This section is from the "The Subvention In The State Finances Of Pennsylvania" book, by Frederic B. Garver.
On the whole, the fact that in two public reports, separated by six years, considerable space is given to the misapplication of the state subvention is good evidence that such practices did exist. The record of these cases of petty graft is important in one respect only. It is not surprising that public morality was such that graft was connived at by the people in these districts. It is, however, important to observe that the condition which made graft and misapplication of funds possible was the lack of proper central control of the service aided. After 1854, when a more stringent law was passed, and the office of county superintendent created, such irregularities were probably rare; but there is some evidence of their having persisted after that date. Thus, in 1873, the state superintendent laments that "it is painful to admit that somewhat of the recklessness, if not dishonesty, that too often characterizes the holding of public moneys in these times, is chargeable now and then against those who are the chosen guardians of the education of the children of the Commonwealth. *37 By the law of 1854, the president of the local school board was required to make detailed reports to the county superintendent who in turn reported to the state superintendent. This provision must have exercised a salutary influence for honesty upon the local officers, since the county superintendent was too closely associated with local affairs to be deceived in the case of large frauds.
Thus, after twenty years of operation, the subvention to common schools was finally safeguarded against misapplication and fraud. The principle that when the state makes a subvention it must also take precautions to prevent such abuses as have just been enumerated is, and will be, of universal application as long as dishonest men can be elected to office. If the state appropriates money it must see to it that the money is honestly used. This principle was early discovered in the case of the common school subvention, and tardy action was taken to mitigate abuses in 1854. But so narrow is the range of vision of the average member of the General Assembly that only in recent years has it been recognized that a strict accounting should be required of private charities that receive public assistance. At present (1917) no effective accounting is required of those institutions.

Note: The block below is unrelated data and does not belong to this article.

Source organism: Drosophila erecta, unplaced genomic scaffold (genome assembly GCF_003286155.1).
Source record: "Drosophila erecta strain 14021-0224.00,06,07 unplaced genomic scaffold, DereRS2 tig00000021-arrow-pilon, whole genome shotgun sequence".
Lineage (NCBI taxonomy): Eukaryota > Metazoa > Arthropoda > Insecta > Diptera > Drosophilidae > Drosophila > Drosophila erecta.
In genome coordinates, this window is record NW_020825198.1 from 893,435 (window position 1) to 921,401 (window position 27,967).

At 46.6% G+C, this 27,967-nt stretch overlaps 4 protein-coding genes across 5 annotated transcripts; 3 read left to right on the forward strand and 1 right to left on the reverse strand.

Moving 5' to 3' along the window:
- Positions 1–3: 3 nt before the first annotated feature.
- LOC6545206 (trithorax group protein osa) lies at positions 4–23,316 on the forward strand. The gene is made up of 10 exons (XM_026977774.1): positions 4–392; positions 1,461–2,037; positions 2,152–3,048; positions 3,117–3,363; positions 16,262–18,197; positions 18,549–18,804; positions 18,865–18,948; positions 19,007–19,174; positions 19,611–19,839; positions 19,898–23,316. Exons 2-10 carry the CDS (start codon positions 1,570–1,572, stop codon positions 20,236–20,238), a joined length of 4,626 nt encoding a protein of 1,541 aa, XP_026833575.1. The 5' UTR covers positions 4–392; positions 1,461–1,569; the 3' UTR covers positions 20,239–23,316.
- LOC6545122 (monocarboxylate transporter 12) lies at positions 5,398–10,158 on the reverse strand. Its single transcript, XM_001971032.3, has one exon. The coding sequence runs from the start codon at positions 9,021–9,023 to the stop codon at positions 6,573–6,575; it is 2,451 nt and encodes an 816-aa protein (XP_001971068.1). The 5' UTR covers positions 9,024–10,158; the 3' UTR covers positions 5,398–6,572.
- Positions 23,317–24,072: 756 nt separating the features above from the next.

Another salutary provision of the law of 1854 required that before the subvention should be paid the president of the board of directors must have certified that the schools had already been in operation four months during that school year. Failure to make reports to the state superintendent was, as has been mentioned, cause for withholding the subvention. Delay in making the report usually resulted in nothing more serious than delay in payment, and the reports of the superintendent from 1860 to 1873 practically all contained lists of districts which were supposed to be entitled to the subvention, but which had not yet made satisfactory annual reports. *38
38 See, for example, Report (1868), p. 379; Report (1873), pp. 339-340.
A third important problem of this period was that of obtaining competent teachers. Reports on the school system and other official documents contain many references to the difficulty of finding persons competent to give instruction in the elementary subjects. This problem was partially solved by the establishment of the normal schools under the act of 1857. The method employed by the state to induce private corporations to develop those institutions will be treated in the following section.
To provide adequate professional training for teachers does not, of course, insure efficient instruction. It is also necessary to require the districts to employ competent and well-trained teachers and to provide these teachers with good mechanical equipment. In the main, the state did not interfere directly with the local administration with respect to equipment. In some instances districts were given special minor concessions for buildings, but no restrictions were placed upon the type of building constructed.
The act of 1854 did, however, provide for very effectual interference with local autonomy in the selection of teachers. Previous to that date, the district officers were the sole judges of whether an applicant was qualified to teach in their schools. The law of 1854 changed this condition by requiring that teachers should be employed who were competent to give instruction in certain elementary subjects and made the county superintendent the judge of their competence. If any board of directors continued to employ teachers who had failed to meet the approval of the superintendent, they thereby forfeited their quota of the state subvention for that year. *39